FOR a few years during the late nineties, David Gray dominated the charts and airwaves with singles such as Babylon, Please Forgive Me and The One I Love and the six million selling album White Ladder.
It may seem that he’s been quiet of late but that’s because he’s been enjoying success in the US, where his latest album, Foundling, reached the top ten.
“That’s where it’s gone best the past few years so I’ve been spending half my bloody life over there,” says the 42-year-old.
He’s currently back in the UK on the Lost and Found Tour, which includes his first visit to Nottingham in six years. And there’s a difference with the way he’ll be presenting the music this time.
“It’s a sort of fantasy gig for me and it’s an idea I had quite a long time ago,” he says.
“It’s a look back across all of my work but without all the stupendous volume you get from someone blasting away on the drums and a big bass rig next to it. The volume is just way down but the sound is just perfect. There’s a piano, acoustic guitar, cello, harmonium... it’ll be like listening to a glorified studio recording live on stage.”
He adds “The band will be grouped together as closely as possible and we’ll be working with the silence of the room.”
It’s why he isn’t bringing the tour to the Capital FM Arena, which he sold out in 2005, but has chosen instead the Royal Concert Hall.
“The venue is key,” says Gray.
He’s done the tour in the US already.
“It doesn’t have the physicality of the show that I would normally do where I’m leaping around and getting hot and sweaty. It’s much more intense. You’ll be able to tell by the expressions on our faces. My tongue comes further and further out of my mouth until it’s virtually wrapped around my ear.”
He adds: “They’re completely different versions of songs like Sail Away and Babylon. They’re rendered in a new way. And I’m playing songs I haven’t played in 15 years. And some of them aren’t as bad I thought,” he laughs.
White Ladder, Gray’s fourth album, released in 1998, was the first of three to top the UK chart. The latter two, A New Day at Midnight and Life In Slow Motion, also reached the US chart.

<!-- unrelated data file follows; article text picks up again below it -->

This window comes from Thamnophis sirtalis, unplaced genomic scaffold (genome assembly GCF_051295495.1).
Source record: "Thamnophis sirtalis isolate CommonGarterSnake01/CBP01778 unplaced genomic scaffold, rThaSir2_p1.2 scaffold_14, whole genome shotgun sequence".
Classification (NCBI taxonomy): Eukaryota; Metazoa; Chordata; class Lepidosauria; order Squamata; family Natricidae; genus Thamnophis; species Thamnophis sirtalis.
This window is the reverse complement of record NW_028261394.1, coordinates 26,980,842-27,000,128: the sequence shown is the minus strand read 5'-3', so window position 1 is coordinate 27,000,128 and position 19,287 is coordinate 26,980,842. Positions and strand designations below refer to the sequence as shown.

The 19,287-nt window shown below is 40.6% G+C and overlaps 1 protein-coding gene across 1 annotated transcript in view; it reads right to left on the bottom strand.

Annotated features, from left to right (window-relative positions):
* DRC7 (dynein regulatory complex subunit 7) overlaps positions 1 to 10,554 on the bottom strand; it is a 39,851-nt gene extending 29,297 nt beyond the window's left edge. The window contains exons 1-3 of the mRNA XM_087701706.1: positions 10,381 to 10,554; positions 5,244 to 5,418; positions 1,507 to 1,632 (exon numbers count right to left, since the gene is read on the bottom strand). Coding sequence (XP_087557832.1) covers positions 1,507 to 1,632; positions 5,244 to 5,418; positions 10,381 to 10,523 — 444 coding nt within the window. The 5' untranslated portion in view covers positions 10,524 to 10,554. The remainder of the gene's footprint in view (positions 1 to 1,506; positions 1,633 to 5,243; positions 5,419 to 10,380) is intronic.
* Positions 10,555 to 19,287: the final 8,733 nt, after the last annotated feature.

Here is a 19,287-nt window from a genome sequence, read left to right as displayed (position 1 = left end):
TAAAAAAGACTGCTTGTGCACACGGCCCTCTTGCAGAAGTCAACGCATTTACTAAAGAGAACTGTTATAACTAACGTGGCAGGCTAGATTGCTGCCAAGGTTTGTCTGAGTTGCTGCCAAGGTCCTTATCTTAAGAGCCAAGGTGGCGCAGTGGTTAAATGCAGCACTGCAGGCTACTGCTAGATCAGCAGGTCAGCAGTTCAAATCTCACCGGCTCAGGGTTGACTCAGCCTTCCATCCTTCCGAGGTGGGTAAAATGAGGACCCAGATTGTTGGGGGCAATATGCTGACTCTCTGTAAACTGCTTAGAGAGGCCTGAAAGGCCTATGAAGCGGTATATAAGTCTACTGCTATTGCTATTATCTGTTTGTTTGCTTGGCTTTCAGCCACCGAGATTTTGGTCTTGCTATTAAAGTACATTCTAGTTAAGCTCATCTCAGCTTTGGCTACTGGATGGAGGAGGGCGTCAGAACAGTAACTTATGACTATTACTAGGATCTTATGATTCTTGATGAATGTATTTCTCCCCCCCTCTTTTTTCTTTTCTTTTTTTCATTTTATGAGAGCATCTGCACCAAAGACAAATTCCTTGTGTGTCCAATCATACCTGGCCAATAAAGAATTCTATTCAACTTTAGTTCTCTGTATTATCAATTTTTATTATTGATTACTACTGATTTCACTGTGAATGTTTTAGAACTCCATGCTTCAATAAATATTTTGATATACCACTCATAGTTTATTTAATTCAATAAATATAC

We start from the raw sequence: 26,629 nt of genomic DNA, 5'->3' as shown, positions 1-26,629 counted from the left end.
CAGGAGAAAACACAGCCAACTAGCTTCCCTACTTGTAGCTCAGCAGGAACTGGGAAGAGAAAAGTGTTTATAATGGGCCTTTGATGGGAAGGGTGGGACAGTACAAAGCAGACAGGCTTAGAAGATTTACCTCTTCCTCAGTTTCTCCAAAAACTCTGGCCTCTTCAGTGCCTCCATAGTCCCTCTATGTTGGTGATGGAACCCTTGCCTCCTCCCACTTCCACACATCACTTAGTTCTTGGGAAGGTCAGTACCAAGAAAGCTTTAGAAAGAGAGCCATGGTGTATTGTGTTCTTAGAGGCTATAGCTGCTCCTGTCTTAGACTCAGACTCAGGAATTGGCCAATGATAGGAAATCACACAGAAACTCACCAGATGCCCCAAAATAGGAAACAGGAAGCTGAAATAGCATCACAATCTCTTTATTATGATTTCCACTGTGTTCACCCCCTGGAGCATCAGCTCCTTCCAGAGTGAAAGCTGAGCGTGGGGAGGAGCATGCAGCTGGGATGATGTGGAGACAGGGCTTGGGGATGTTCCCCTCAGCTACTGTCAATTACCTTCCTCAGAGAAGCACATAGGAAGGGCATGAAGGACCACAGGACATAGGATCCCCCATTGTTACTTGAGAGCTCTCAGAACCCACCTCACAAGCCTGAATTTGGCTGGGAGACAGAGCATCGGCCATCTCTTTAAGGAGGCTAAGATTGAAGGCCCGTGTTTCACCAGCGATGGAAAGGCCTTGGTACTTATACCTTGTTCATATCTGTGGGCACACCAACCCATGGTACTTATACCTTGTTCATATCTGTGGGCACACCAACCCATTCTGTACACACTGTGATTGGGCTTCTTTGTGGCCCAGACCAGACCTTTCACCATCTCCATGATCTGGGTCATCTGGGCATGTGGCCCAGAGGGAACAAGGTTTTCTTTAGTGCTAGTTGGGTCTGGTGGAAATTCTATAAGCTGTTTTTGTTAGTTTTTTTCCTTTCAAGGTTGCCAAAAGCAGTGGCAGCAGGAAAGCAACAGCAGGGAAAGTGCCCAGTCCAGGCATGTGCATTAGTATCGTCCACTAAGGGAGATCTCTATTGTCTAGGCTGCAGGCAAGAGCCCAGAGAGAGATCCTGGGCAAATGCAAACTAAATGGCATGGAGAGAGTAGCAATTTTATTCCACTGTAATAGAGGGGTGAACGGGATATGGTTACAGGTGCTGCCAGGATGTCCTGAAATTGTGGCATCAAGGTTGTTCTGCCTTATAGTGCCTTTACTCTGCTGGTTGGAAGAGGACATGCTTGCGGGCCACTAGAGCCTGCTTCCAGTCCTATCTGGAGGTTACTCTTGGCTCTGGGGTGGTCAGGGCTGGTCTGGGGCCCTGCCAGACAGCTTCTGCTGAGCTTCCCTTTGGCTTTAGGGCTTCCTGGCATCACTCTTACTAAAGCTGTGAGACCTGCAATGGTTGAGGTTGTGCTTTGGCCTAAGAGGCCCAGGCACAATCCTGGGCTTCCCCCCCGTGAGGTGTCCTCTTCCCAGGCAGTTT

Although Gray will be working on a new album later this year, this current tour isn’t designed to promote any particular album.
“I think the idea of touring albums isn’t incumbent on me any longer,” he says.
“I don’t need to make a record to tour. That whole idea is dying, if it’s not dead already. You don’t sell any records any more so why haul yourself around the world to promote it?,” he laughs.
Gray was born in Cheshire but grew up in Wales. He now lives in London with his wife and two children, aged six and nine.
After the UK tour ends next week, he returns to the US for another month.
“I’ve thought about moving to Los Angeles because they don’t think of you unless you are standing right in front of them. And if you are right in the thick of it, you’re going to meet very influential people. Chances of getting some film music or a co-write or something like that are good.
“But I’m so British. Although I don’t know what that means. I’d never wave a union jack around but I am British in that anti-British way. I’m a self-loathing Brit. I like bad weather and grumpy people so I don’t think if I could handle it over there.”
David Gray brings the Lost and Found Tour to the Royal Concert Hall on Sunday, June 5, from 8pm. Tickets are £38.50 and £29.50 from the venue, call 0115 989 5555 or visitwww.trch.co.uk